Natsios mentions that "The composition of the Action Plan‘s proposed Interim Commission for Haitian Reconstruction has been called into question by Transparency International‘s Senior Consultant Roslyn Hees: ―the majority of the commission would be made up of international agencies and a minority would be made up of Haitian representatives. Even within the Haitian representation, there is no one from civil society, except a representative of Haitian unions, who cover a minuscule proportion of the Haitian workforce since most of the workforce is informal and not unionized."
Natsios dismisses the criticism with double speak: "Although it is essential that the Haitian government assume ownership in the agenda-building process, it is critical that the U.S. contributes only to a long-term development plan that is both inclusive and transformational."
Thank you New York Times for exposing this injustice to the prisoners of Les Cayes. Thoughts and prayers are with the surviving families members of these prisoners, who have suffered this devastating bereavement. Those who perpetuated this crime against humanity at Les Cayes Prison must be brought to justice and held accountable. However, the New York Times should understand the skepticism they incur regarding the intent behind their sudden concern over human rights abuses by officials in Haiti.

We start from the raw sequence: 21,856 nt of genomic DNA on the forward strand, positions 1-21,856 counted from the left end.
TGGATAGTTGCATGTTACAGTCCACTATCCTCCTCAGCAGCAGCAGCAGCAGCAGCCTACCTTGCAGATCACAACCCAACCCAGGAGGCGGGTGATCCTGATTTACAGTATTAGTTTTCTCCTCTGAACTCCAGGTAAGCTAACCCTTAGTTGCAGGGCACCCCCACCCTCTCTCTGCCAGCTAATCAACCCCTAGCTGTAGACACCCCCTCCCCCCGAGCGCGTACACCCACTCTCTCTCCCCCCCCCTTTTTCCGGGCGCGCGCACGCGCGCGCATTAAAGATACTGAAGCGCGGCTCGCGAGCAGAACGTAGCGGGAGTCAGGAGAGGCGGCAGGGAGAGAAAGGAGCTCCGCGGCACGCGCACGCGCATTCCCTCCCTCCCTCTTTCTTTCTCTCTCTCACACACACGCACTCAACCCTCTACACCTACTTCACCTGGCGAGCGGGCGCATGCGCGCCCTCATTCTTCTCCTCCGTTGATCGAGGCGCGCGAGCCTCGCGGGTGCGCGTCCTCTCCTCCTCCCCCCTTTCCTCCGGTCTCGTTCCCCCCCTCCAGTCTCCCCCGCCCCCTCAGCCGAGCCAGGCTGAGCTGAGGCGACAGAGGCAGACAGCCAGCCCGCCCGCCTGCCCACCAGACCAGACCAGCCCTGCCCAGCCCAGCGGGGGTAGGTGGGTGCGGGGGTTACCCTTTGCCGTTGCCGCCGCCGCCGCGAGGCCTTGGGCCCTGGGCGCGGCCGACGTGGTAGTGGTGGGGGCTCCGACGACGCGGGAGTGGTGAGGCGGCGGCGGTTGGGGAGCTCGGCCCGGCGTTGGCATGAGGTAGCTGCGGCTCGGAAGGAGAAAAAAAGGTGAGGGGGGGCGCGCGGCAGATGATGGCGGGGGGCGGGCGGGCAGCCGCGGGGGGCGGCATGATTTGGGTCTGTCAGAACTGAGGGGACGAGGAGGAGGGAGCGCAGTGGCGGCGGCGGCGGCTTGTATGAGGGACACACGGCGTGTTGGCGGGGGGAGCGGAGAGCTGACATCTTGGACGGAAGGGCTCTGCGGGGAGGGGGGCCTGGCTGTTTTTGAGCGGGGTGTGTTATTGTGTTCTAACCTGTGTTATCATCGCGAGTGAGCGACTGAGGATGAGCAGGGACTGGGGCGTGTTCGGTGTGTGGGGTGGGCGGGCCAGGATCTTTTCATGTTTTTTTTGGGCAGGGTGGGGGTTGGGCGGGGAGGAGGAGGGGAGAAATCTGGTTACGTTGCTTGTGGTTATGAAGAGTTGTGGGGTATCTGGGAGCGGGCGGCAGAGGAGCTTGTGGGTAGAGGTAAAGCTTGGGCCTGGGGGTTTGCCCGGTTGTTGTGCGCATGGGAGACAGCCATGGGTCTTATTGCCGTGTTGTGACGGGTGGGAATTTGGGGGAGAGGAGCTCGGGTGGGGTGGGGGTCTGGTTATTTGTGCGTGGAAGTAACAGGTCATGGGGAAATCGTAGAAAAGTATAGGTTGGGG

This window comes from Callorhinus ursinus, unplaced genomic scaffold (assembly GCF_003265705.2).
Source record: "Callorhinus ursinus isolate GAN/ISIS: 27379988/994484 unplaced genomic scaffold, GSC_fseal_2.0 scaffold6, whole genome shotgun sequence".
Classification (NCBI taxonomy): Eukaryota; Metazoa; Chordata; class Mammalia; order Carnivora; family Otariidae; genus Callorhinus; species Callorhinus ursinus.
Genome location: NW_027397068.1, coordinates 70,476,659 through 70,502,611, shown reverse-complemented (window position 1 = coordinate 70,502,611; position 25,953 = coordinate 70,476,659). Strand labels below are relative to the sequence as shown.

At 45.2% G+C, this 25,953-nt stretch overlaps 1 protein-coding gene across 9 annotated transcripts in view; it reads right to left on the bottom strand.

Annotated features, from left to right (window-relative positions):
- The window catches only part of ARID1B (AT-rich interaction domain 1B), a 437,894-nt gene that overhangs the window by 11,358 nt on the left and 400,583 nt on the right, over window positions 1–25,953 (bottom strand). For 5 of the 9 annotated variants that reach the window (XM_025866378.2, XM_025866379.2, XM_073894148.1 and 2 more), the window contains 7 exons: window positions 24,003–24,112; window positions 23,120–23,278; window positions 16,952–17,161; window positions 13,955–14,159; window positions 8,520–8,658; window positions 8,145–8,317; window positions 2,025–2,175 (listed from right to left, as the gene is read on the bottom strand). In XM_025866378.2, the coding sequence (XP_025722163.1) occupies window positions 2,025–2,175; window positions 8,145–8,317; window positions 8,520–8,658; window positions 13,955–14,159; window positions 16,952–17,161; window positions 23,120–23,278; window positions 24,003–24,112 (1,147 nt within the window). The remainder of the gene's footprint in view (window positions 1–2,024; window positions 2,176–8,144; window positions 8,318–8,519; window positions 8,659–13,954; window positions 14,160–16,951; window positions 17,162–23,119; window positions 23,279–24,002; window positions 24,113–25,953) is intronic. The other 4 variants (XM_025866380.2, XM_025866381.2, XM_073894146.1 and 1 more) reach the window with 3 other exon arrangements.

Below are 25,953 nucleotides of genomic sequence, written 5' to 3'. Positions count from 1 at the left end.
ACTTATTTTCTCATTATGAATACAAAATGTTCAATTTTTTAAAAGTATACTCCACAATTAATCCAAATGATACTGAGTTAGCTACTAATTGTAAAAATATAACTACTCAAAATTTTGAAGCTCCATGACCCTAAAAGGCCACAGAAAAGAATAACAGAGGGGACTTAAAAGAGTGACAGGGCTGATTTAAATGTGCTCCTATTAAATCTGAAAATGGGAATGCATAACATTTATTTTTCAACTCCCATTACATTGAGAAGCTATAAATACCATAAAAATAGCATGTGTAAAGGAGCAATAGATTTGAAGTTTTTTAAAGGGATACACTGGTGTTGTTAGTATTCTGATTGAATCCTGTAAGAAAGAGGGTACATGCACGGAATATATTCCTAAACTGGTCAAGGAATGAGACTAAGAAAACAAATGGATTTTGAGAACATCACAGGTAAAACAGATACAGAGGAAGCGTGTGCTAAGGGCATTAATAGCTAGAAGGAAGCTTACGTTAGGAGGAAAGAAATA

See the video at the New York Times website.
The Bellingham Herald reports that "President Rene Preval has asked the United Nations for help in forming an independent commission to investigate allegations that dozens of prisoners were shot by Haitian police during a jail riot in the southern city of Les Cayes a week after the Jan. 12 earthquake."